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Did that headline make you look twice? Did you want to click on it?

Yeah, snake oil sales language of the 1st water. It’s identical to the current “belly fat” online ad campaign that seems to be everywhere from CIO Magazine to TMZ … and about as likely to be (a) real or (b) effective.

Here’s the rule on health care information – on the web, on the phone (with friends and/or family), on the street – if it doesn’t come from a recognized expert, it’s likely a load of hooey.

Who’s a recognized expert?

  • a scientist doing research on the disease/condition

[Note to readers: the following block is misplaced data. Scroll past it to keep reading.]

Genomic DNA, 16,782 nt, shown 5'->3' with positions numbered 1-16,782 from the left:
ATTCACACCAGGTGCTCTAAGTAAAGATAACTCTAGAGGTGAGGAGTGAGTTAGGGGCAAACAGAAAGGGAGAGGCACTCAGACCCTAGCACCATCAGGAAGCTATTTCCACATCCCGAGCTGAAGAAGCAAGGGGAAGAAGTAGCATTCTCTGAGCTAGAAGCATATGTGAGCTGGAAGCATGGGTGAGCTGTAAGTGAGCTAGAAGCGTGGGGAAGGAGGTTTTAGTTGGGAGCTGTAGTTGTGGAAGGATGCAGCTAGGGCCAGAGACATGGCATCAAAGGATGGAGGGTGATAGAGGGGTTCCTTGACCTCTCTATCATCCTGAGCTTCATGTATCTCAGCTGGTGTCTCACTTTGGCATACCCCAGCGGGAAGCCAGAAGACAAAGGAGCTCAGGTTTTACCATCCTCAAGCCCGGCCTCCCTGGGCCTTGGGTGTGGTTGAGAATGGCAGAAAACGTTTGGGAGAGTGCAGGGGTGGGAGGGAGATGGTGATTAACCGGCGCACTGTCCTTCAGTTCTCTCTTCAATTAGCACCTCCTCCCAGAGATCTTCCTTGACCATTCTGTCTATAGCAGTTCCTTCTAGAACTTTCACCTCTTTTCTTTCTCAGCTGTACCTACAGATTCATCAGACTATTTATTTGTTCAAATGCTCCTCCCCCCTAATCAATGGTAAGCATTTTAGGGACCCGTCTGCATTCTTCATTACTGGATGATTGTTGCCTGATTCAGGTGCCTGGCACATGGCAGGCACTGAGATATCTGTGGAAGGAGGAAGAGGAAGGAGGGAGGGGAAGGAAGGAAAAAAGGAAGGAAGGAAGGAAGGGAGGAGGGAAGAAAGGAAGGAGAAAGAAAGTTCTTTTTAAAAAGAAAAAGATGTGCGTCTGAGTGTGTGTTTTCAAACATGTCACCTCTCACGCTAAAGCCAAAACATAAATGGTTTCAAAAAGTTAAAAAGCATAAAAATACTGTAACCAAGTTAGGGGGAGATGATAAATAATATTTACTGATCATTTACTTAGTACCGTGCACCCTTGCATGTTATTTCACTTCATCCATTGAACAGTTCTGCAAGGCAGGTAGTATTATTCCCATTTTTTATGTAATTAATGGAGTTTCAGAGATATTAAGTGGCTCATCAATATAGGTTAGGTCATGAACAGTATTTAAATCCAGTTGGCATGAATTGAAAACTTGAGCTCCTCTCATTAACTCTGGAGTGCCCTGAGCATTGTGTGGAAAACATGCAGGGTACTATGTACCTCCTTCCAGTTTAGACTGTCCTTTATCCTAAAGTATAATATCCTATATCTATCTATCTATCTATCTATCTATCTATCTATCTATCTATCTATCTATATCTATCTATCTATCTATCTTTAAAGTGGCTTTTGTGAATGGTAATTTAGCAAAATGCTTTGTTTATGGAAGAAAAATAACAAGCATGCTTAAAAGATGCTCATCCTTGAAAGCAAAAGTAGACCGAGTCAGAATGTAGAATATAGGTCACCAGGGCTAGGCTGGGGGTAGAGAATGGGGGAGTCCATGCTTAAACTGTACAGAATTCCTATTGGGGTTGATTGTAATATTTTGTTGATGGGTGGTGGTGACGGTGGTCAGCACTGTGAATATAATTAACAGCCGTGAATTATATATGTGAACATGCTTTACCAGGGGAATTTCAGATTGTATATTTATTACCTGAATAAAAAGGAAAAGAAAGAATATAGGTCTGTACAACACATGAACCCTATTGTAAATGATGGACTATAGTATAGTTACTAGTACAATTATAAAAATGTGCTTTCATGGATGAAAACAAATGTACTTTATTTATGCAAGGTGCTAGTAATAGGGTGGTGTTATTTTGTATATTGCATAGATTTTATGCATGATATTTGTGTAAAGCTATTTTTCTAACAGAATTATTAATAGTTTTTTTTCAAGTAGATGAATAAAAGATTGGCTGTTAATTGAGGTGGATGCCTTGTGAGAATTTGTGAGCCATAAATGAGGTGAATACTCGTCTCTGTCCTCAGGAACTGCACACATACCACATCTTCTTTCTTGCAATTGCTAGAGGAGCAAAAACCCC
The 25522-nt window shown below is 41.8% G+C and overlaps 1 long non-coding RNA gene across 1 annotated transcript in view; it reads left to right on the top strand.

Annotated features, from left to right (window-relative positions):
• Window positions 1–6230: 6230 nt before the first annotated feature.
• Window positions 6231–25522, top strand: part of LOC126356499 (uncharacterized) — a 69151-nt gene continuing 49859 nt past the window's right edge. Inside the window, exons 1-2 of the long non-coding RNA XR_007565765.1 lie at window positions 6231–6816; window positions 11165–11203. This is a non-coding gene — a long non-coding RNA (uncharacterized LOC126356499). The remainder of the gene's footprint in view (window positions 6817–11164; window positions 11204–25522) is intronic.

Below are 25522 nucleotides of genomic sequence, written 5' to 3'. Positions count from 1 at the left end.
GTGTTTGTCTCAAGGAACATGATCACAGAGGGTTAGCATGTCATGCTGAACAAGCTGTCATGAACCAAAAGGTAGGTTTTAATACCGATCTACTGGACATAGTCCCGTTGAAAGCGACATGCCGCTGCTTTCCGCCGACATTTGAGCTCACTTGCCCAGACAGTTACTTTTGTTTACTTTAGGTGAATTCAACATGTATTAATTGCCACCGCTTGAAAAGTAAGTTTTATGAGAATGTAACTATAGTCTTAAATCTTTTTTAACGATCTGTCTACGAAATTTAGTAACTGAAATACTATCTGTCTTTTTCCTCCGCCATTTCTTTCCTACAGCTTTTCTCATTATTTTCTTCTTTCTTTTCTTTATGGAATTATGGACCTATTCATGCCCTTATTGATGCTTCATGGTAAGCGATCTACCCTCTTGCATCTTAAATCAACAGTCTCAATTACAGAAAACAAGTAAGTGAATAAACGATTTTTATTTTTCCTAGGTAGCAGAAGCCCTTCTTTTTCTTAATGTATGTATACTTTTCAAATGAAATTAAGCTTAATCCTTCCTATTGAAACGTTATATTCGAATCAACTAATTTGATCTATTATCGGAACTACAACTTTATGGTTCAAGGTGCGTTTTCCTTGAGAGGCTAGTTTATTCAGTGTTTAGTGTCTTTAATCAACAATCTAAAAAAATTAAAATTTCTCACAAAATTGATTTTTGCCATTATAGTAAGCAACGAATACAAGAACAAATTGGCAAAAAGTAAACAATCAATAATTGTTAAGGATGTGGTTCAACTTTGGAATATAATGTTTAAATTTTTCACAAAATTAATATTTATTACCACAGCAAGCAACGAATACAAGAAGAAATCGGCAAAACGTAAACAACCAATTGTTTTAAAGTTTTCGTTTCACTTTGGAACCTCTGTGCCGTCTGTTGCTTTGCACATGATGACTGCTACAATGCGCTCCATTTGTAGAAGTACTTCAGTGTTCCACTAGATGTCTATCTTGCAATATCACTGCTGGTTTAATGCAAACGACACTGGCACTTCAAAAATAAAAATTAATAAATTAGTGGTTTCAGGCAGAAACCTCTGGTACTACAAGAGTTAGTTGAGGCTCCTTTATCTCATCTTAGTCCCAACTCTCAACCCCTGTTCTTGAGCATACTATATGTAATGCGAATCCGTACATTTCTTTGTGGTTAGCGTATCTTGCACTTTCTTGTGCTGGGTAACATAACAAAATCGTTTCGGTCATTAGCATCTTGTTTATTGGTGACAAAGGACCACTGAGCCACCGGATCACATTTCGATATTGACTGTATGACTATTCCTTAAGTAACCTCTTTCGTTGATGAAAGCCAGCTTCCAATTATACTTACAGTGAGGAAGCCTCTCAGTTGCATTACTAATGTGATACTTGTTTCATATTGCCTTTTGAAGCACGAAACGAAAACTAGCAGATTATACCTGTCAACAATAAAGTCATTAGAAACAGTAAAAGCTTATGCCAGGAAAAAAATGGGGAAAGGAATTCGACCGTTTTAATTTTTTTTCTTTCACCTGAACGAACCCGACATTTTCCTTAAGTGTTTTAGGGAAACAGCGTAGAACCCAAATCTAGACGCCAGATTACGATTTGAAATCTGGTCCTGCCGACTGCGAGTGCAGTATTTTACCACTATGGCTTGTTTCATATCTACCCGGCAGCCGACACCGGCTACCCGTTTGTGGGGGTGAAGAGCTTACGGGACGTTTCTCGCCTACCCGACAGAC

• a doctor who treats people with the disease/condition
  • a nurse or nurse-practitioner ditto
  • a patient who has or has had the disease/condition
  • a caregiver who has cared for someone with the disease/condition

Even if the person you’re talking to is in that group, apply both due diligence (fact check!) and caveat emptor (only guarantee in health care is that there are no guarantees in health care).

Or maybe it should be click-at emptor?

Whichever, wherever, consider the source. Check facts. Make a choice, and surrender to the process. Don’t be a meat puppet, but also don’t fall prey to Shiny Object Syndrome…

One $5 pill cures cancer – click here!